If you want something to get done, ask a busy person. If you want them to have a nervous breakdown that is.

  5. #85
    Senior Member
    Join Date
    Jan 2011
    Posts
    4,315
    Leaving aside the costs and benefits of immigration and whatever one feels the proper humanitarian response should be to suffering around the world; why would any sovereign state want to abdicate control of its borders? You can address those issues through a legal framework, and admit more or fewer or different origins of people, but you need control over your borders to do that.

    Is it simply that many of us lack the patience to deal with this situation within the law?

  6. #86
    Senior Member
    Join Date
    Dec 2013
    Location
    Nevada
    Posts
    5,102
    Steve, I know your wife is a social worker and sees heartbreaking things all the time. There is so much misinformation about people that need services and what is available. This is done on purpose because upper classes want the middle class to hate poor people, illegals, etc so it will be easy to cut services to people who are perceived as lazy and takers. For example when I was in graduate school my professor pointed out that before cuts to programs are made you will see programs on tv showing lazy poor people. So one is showing a bunch of black people saying they didn’t want to work, etc. Then a month later republicans proposed a bunch of cuts to welfare programs.

  7. #87
    Senior Member SteveinMN's Avatar
    Join Date
    Mar 2012
    Location
    Saint Paul, Minnesota
    Posts
    4,912
    Just call me a fan of facts and not memes that purport that undocumented people are scamming the entire country and making the U.S. "less great".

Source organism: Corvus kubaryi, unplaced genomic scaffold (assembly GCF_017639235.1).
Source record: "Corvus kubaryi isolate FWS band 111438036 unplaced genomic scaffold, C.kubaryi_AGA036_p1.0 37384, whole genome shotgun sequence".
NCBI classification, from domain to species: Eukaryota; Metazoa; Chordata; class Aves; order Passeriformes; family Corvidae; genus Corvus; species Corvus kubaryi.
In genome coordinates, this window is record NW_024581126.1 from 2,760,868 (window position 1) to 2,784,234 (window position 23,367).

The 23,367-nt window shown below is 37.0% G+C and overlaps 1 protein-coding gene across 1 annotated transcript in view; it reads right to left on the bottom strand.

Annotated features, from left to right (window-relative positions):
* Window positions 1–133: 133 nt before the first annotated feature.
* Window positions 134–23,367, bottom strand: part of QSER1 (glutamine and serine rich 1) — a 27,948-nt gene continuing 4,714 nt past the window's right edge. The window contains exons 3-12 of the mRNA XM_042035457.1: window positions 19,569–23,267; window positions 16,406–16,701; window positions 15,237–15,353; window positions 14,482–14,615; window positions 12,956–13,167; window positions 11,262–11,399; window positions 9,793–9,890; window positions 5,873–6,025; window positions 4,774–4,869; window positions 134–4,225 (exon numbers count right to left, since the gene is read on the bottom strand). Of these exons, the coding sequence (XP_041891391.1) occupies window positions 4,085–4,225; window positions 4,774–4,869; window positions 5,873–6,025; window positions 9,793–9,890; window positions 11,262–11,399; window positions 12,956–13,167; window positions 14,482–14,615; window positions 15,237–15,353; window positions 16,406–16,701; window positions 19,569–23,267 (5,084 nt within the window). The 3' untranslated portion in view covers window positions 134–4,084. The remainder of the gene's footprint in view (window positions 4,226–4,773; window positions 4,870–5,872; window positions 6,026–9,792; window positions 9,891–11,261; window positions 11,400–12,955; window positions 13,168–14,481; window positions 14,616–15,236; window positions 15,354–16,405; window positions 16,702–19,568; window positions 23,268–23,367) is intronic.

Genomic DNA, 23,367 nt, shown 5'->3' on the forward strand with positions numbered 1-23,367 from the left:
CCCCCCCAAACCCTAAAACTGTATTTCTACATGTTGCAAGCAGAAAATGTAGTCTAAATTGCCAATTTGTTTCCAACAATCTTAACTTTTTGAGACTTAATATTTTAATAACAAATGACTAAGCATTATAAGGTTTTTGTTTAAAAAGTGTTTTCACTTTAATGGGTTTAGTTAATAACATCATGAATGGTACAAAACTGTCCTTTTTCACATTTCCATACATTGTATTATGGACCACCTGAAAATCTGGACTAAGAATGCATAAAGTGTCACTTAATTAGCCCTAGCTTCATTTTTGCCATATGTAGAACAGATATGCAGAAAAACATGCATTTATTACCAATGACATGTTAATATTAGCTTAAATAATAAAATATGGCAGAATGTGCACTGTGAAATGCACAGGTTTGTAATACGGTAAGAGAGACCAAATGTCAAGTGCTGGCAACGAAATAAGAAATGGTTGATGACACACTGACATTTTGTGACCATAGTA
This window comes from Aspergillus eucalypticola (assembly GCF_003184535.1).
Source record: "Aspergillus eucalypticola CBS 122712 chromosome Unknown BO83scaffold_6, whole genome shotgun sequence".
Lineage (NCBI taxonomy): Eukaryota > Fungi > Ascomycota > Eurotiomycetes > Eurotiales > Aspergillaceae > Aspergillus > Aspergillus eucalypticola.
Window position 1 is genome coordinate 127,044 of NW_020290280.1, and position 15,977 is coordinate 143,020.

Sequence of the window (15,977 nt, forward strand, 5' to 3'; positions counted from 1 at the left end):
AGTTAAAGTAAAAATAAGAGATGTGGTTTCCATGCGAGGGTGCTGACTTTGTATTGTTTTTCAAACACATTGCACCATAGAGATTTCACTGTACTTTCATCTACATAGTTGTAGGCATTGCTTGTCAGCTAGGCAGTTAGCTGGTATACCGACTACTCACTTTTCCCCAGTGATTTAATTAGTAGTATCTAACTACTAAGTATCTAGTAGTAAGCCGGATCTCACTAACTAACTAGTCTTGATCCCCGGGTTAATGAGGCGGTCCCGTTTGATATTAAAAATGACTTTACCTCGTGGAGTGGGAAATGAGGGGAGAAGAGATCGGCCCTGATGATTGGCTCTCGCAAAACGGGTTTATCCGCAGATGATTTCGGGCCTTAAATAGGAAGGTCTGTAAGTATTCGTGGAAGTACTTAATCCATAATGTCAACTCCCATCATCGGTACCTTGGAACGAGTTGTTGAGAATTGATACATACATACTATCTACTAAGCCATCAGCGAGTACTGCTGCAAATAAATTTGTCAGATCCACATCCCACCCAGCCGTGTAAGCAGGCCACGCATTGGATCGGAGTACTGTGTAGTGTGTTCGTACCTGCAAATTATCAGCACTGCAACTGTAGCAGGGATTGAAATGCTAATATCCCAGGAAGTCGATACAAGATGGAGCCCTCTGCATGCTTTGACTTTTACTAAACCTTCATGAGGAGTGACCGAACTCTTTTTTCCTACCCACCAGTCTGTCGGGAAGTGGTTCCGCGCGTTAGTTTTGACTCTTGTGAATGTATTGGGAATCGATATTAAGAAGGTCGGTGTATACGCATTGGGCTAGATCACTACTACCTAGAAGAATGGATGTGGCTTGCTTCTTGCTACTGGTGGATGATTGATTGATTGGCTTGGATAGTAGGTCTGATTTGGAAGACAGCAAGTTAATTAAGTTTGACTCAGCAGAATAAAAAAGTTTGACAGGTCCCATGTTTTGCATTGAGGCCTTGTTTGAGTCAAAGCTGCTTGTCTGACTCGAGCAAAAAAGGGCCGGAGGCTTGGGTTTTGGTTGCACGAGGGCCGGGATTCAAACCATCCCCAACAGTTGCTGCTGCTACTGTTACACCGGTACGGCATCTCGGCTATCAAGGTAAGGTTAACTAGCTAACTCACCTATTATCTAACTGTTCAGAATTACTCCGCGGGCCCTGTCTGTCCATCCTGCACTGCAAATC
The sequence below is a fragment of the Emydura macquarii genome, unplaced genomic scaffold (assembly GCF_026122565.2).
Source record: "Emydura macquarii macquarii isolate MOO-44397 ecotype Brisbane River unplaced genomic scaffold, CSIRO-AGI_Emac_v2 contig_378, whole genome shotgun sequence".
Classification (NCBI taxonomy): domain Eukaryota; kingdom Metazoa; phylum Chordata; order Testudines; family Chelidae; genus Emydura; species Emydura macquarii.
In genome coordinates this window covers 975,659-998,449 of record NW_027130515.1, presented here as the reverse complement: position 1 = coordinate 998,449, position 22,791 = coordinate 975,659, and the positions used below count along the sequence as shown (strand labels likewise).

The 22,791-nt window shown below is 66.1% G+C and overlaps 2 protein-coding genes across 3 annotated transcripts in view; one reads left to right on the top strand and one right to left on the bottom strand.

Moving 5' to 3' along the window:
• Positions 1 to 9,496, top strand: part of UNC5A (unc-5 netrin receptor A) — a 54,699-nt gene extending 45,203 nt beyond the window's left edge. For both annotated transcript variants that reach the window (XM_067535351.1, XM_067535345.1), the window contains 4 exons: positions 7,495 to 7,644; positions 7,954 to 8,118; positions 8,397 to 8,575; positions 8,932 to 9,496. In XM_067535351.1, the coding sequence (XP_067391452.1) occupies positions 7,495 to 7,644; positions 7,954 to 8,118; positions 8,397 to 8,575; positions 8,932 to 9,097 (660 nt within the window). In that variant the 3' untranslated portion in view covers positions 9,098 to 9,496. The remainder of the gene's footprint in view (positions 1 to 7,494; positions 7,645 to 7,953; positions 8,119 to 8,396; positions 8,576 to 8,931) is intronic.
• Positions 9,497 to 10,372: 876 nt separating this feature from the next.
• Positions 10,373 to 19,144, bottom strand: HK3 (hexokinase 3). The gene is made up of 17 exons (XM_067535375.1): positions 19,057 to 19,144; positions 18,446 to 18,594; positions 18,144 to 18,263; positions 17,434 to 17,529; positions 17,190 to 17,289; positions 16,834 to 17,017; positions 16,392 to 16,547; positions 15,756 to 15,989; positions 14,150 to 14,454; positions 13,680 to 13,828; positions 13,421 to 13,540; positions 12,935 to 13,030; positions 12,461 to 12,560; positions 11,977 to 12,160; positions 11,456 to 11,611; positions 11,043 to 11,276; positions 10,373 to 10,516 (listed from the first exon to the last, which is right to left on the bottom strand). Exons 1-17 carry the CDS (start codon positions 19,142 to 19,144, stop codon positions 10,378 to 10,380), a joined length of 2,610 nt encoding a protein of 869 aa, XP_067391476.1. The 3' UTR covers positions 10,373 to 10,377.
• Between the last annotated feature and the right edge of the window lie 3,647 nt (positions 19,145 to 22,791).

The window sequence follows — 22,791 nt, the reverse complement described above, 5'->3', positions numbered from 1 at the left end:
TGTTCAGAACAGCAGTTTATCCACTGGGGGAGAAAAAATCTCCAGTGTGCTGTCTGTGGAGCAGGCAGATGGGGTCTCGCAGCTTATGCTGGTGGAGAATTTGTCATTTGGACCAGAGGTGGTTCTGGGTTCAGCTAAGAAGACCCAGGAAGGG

There's nothing wrong with pointing out that several million people in this country are not legal citizens. But however they got here and however they stay here, they exist. In fact, undocumented workers are pillars of several industries in the U.S. (including, despite his ignorance of it, Trump's hospitality and development businesses). The fantasy that 10-11 million people (and their U.S. citizen children) can be pushed out of this country so their jobs can be filled by white people (who somehow will want to work for peanuts in crappy conditions) is a white wet dream. "Getting rid of the illegals" who already are here is a talking point and no more.

    There's nothing wrong with pointing out that many undocumented residents end up hitting the safety net at some point or another -- but so do a lot of citizens. I'm guessing the vast majority of those who erroneously think undocumented residents are soaking up tax dollars have no idea how much of emergency-fund money goes to people who are here illegally and people who are here legally -- or that longer-term money doesn't happen.

    There's nothing wrong with pointing out insecure areas of the country's border except when the ostensible national security argument really turns out to be a racial argument (we've got a few thousand miles of border with Canada; Trump isn't threatening to shut down the government for money for a wall to be built there). It's "hardening our borders" when we deal with the Canadian border, ports on both coasts (and the Gulf), and the joke that is the TSA; until then, it's xenophobia masked as "national security".

    There is something wrong with a government apparatus that cannot distinguish U.S. law from its own rampant fear of non-whites. Don't like the law that allows people from other countries to come to the U.S. to seek asylum? Try to change that rather than blacken America's eye by tearing toddlers away from their parents at the border with some phony claim about security.

    There is something wrong in insinuating that all our problems are solved if we just get rid of the "illegals". In 20 years Trump voters are going to be surprised to find the country is minority-white and that we're going to have to find a supply of new workers because white USians aren't having babies like they used to and nobody wants to give up their farm subsidies and disaster relief and Social Security because there aren't enough workers to pay for the taxes that fund those programs.